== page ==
All of last week, I kept hearing tidbits from a few people here and there, in the real world and the online one, about some music festival in the Cape Town area. And aKING was playing. That was all I knew. Come Friday, I finally make some effort to see what the logistics and lineup is. In the process I found a sweet site that covers most of the goings ons in Cape Town, which ought to keep me busy and not bored for a while to come. It also told me that the festival started Friday, ran all Saturday and Sunday, was at some wine estate north of the city, and required I buy a ticket at the local coffee shop if they still had any left.

Day 1

I woke up early, and I jetted to the coffee shop (none other than Seattle's Best Coffee - haven't seen any Starbucks yet) and got my ticket... card. One of the main South African ticketing services came up with this idea of giving you a card with a bar code on it, and then when you buy a ticket, it goes on the card in their database, and they scan the card at entry.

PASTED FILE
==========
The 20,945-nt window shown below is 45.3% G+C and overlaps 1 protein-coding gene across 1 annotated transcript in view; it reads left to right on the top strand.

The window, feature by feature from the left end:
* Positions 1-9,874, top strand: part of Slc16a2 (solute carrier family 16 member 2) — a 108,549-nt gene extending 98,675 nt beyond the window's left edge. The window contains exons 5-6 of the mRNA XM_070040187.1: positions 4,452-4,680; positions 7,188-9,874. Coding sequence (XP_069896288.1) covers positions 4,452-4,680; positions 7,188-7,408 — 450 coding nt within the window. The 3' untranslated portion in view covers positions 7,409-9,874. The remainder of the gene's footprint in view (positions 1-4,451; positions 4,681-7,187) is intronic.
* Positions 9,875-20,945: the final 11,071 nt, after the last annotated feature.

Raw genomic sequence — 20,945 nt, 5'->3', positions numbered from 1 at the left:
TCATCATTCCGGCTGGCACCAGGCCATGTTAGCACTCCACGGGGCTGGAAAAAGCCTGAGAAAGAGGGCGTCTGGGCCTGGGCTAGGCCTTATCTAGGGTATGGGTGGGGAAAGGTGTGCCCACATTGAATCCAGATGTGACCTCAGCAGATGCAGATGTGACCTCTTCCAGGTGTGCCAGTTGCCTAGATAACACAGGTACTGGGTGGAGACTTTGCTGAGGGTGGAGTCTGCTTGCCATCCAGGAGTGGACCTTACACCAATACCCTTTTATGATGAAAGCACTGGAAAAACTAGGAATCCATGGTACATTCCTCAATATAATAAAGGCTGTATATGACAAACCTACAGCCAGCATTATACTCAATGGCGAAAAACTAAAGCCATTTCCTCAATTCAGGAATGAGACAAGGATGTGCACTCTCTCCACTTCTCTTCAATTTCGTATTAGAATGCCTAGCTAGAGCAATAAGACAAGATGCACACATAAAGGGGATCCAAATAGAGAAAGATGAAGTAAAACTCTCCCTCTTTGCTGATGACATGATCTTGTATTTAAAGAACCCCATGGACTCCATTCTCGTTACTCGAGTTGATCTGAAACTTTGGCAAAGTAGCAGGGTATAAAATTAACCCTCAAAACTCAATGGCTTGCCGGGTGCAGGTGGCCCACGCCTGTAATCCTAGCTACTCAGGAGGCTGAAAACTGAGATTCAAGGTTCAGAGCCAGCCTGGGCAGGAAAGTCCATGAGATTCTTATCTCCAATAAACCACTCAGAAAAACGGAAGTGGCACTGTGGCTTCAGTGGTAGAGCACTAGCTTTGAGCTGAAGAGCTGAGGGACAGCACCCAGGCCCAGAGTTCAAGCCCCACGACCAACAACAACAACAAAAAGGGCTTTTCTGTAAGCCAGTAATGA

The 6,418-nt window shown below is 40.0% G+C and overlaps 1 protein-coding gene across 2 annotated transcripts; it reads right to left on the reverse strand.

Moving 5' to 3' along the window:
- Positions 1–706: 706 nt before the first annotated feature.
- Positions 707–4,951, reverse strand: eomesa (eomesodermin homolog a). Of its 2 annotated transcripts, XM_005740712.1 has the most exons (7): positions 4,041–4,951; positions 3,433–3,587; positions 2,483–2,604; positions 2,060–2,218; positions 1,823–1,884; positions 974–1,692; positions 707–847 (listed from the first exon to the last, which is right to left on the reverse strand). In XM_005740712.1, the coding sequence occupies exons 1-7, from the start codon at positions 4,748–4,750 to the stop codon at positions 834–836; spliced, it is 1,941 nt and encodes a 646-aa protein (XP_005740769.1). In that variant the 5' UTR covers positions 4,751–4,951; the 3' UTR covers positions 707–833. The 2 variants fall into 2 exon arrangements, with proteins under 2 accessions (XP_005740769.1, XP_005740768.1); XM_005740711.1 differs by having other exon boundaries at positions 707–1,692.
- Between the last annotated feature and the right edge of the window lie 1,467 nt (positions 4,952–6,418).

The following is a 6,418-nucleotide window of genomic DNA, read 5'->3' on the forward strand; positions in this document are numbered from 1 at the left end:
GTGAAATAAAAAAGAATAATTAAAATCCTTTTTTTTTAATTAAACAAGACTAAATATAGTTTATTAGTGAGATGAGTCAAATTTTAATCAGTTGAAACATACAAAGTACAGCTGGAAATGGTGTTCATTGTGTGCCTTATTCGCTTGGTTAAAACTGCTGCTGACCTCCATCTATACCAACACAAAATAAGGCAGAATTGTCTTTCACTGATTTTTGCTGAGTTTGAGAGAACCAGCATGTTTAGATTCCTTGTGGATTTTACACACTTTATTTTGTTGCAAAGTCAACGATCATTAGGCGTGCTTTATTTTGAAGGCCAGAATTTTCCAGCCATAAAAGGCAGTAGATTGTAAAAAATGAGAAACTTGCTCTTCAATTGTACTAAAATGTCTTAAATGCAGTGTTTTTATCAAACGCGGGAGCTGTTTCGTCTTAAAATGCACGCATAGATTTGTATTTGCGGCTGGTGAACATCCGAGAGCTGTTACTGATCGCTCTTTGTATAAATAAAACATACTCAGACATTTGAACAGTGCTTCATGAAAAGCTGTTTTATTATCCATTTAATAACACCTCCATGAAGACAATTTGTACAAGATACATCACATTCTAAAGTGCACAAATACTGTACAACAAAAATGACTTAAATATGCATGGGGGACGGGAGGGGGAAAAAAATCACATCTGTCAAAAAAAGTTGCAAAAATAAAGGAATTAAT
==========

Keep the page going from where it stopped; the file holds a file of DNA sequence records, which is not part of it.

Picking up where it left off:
Before you can use said card, you need to activate it. So I had to go back to the house and do that before getting out of the house with all my necessities. It was already past 10 and I was missing hard earned music. I hit the road.

The highways and roads in South Africa are a bit on the... slim side. Also the signs suck. This road kept switching between telling me I was on the M7 and the N7. Of course by then they were the same thing, but I kept thinking I had missed by turn. Getting out of Cape Town lead me by this fatty nuclear plant.
those visible supports at the bottom make this look like someone's rush project